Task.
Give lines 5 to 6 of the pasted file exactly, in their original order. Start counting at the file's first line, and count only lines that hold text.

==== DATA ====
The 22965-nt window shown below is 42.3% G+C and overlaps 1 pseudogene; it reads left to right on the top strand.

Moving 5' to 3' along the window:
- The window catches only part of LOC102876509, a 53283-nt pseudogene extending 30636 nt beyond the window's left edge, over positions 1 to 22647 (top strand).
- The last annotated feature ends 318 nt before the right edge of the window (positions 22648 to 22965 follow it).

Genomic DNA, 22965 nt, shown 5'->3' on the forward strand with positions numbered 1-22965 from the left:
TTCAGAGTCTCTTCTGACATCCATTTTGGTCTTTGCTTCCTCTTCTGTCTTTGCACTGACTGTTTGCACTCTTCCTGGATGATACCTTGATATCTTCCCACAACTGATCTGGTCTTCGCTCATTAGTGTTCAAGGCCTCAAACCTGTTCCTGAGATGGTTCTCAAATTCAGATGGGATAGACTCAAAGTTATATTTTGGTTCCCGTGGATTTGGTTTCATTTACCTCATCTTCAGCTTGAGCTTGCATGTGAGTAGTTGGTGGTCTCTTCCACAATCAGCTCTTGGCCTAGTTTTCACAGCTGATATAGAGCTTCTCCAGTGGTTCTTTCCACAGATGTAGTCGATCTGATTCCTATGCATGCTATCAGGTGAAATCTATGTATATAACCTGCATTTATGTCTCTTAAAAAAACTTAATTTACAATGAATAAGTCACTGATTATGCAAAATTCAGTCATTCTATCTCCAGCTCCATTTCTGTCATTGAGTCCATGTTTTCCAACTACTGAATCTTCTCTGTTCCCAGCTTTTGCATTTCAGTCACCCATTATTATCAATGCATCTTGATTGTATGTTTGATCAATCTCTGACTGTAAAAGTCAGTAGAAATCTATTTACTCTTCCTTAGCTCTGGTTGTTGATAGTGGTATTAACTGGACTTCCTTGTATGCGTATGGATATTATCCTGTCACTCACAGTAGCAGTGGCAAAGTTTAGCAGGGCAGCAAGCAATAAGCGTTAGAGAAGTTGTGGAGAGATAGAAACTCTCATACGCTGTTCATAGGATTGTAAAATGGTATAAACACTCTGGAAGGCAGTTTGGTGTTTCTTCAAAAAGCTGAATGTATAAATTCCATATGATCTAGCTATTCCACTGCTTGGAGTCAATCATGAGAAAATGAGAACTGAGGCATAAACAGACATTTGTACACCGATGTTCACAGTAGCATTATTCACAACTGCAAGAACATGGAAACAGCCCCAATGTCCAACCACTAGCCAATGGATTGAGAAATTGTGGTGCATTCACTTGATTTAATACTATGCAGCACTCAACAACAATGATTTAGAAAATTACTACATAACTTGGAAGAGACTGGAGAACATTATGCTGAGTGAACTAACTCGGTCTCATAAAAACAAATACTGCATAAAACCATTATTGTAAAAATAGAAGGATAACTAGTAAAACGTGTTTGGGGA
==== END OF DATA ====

Genomic DNA, 22965 nt, shown 5'->3' on the forward strand with positions numbered 1-22965 from the left:
TTCAGAGTCTCTTCTGACATCCATTTTGGTCTTTGCTTCCTCTTCTGTCTTTGCACTGACTGTTTGCACTCTTCCTGGATGATACCTTGATATCTTCCCACAACTGATCTGGTCTTCGCTCATTAGTGTTCAAGGCCTCAAACCTGTTCCTGAGATGGTTCTCAAATTCAGATGGGATAGACTCAAAGTTATATTTTGGTTCCCGTGGATTTGGTTTCATTTACCTCATCTTCAGCTTGAGCTTGCATGTGAGTAGTTGGTGGTCTCTTCCACAATCAGCTCTTGGCCTAGTTTTCACAGCTGATATAGAGCTTCTCCAGTGGTTCTTTCCACAGATGTAGTCGATCTGATTCCTATGCATGCTATCAGGTGAAATCTATGTATATAACCTGCATTTATGTCTCTTAAAAAAACTTAATTTACAATGAATAAGTCACTGATTATGCAAAATTCAGTCATTCTATCTCCAGCTCCATTTCTGTCATTGAGTCCATGTTTTCCAACTACTGAATCTTCTCTGTTCCCAGCTTTTGCATTTCAGTCACCCATTATTATCAATGCATCTTGATTGTATGTTTGATCAATCTCTGACTGTAAAAGTCAGTAGAAATCTATTTACTCTTCCTTAGCTCTGGTTGTTGATAGTGGTATTAACTGGACTTCCTTGTATGCGTATGGATATTATCCTGTCACTCACAGTAGCAGTGGCAAAGTTTAGCAGGGCAGCAAGCAATAAGCGTTAGAGAAGTTGTGGAGAGATAGAAACTCTCATACGCTGTTCATAGGATTGTAAAATGGTATAAACACTCTGGAAGGCAGTTTGGTGTTTCTTCAAAAAGCTGAATGTATAAATTCCATATGATCTAGCTATTCCACTGCTTGGAGTCAATCATGAGAAAATGAGAACTGAGGCATAAACAGACATTTGTACACCGATGTTCACAGTAGCATTATTCACAACTGCAAGAACATGGAAACAGCCCCAATGTCCAACCACTAGCCAATGGATTGAGAAATTGTGGTGCATTCACTTGATTTAATACTATGCAGCACTCAACAACAATGATTTAGAAAATTACTACATAACTTGGAAGAGACTGGAGAACATTATGCTGAGTGAACTAACTCGGTCTCATAAAAACAAATACTGCATAAAACCATTATTGTAAAAATAGAAGGATAACTAGTAAAACGTGTTTGGGGA